All three of the aforementioned functions can be actuated by pressing on the outside of the cover cap. The corresponding bank of touch controls can be arranged in such a manner that all functions are possible with the thumb with only small thumb movements. If the position to move the slider is centered relative to the cover cap, then it is possible with a single pressure movement to switch the diverter valve from the jet position into the shower position and simultaneously to prevent the automatic reset. Another especially compact design is achieved if, according to another aspect of the invention, the manual operator exhibits a rocker arm, which is connected at one end to a valve piston of the diverter valve and which with the other end interacts with the slider. The rocker arm is arranged underneath the cover cap such that it can be rocked directly from the cover cap at both ends, which enables an especially compact design.
FIG. 1 is a longitudinal sectional view of a water outlet head according to the invention,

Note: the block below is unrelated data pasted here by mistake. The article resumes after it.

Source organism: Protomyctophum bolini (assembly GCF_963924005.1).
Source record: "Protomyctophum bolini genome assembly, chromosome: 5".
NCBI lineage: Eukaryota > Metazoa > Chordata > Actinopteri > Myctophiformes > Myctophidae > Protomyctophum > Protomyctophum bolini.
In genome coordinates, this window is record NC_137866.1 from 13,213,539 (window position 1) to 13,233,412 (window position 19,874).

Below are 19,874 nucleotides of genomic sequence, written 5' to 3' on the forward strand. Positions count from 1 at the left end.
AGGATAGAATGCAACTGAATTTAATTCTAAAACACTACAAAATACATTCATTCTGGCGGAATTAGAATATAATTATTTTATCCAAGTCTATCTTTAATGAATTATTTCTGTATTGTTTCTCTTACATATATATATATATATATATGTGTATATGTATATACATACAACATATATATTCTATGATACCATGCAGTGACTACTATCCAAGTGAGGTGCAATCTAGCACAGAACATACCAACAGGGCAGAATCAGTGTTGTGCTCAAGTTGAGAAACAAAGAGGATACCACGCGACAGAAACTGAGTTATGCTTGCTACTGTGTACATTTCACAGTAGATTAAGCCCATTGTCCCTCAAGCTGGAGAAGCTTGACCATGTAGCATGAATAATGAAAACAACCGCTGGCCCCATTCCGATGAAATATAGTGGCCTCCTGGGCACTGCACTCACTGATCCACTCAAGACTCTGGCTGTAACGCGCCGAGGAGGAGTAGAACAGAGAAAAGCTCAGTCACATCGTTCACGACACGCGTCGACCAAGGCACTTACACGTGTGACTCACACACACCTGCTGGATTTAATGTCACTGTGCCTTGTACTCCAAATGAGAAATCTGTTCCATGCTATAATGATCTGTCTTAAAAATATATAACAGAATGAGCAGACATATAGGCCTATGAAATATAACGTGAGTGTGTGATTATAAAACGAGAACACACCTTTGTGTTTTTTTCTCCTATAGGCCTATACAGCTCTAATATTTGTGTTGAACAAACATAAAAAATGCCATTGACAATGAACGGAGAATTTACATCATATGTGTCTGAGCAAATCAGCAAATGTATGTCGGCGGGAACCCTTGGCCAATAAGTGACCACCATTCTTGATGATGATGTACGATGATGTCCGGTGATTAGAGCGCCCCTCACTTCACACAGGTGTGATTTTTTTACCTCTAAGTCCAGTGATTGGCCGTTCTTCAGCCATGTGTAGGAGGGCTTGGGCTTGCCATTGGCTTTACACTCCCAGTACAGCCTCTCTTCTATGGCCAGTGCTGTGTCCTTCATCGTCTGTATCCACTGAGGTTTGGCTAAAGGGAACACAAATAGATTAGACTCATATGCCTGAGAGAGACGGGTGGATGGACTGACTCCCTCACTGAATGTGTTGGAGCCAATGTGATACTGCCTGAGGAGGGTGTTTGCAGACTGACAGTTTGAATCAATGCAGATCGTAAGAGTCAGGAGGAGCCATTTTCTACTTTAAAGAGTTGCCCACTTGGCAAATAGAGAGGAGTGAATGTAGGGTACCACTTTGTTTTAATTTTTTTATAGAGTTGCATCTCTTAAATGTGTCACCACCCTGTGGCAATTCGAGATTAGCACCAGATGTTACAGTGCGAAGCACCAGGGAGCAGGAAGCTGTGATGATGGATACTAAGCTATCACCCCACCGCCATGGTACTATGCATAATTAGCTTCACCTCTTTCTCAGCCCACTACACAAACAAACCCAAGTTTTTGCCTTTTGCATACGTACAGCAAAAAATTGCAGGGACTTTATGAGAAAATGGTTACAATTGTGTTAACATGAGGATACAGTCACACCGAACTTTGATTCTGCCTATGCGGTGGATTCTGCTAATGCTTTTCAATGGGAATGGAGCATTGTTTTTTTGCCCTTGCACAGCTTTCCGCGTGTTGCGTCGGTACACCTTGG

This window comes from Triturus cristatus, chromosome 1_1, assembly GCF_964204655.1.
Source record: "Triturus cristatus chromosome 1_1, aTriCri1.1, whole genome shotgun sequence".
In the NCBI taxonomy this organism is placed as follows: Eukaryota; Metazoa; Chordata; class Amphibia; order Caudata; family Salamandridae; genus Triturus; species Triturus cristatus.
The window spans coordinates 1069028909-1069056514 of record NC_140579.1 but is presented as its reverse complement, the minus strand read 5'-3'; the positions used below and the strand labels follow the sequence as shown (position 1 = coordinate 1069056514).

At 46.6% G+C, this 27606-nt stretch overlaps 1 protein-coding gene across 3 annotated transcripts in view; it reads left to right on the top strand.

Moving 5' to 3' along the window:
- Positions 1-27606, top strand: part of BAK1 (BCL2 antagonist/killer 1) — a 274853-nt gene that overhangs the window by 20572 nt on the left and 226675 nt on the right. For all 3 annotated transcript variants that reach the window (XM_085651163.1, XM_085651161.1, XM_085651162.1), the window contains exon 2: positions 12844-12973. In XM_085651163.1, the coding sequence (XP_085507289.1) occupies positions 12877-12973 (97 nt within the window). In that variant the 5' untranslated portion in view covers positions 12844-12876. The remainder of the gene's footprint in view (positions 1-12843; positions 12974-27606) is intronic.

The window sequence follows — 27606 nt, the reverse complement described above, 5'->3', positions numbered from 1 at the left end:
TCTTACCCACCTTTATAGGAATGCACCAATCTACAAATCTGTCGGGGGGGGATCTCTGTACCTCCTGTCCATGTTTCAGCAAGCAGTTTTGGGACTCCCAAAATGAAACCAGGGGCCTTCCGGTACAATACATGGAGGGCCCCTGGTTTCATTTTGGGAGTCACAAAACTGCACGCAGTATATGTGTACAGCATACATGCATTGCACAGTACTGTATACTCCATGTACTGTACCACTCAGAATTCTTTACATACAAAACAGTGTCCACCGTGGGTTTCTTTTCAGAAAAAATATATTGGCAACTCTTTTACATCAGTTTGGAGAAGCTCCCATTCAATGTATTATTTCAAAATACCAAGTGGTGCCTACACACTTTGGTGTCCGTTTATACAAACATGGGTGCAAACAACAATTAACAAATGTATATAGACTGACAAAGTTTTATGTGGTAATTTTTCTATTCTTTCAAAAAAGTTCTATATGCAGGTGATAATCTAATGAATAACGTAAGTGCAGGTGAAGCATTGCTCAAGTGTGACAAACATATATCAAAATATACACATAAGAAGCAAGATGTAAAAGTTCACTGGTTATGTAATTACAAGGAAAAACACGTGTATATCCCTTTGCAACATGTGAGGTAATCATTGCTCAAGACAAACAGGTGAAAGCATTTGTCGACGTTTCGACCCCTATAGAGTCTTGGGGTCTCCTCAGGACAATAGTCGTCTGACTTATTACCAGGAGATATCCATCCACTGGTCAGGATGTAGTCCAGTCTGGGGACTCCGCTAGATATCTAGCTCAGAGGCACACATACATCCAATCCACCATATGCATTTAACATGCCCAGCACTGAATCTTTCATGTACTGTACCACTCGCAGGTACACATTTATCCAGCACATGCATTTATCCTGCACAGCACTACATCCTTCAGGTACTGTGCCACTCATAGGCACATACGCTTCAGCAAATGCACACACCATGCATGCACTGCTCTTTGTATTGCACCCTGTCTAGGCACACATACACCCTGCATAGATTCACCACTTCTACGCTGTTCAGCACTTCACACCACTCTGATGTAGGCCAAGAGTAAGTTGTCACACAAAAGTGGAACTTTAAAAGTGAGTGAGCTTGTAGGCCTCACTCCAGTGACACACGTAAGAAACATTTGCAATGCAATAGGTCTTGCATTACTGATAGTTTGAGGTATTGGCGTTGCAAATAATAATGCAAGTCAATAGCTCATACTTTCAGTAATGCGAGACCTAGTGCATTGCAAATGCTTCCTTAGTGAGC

FIG. 2 is a top view of the water outlet head of FIG. 1, with the cover cap omitted,
FIG. 3 is a fragmented side view of the slider, and
FIG. 4 is a top view of the slider.
A branch fitting 4, which is to be connected by a threaded socket 4a to a flexible water pipe or hose (not shown), is installed in a housing 1. A duct 4b of the branch fitting leads to a diverter valve 40, which has two valve seats 6 and 7, which are conical in opposite directions, and a valve piston 10 fitted with a valve disk 8. The disk 8 is attached to the piston 10 with two holding disks 9. The piston 10 can be moved in an opening 12a of a bearing member 12 and sealed against the outside of the opening 12a by a gasket 13. The bearing member 12 is fixed on the branch fitting 4 with latches (not shown) and reaches with an extension 12b, which is open on the side and at the bottom, into the duct 4b of the branch fitting. The extension 12b is sealed by O-rings 14 with respect to the branch fitting 4.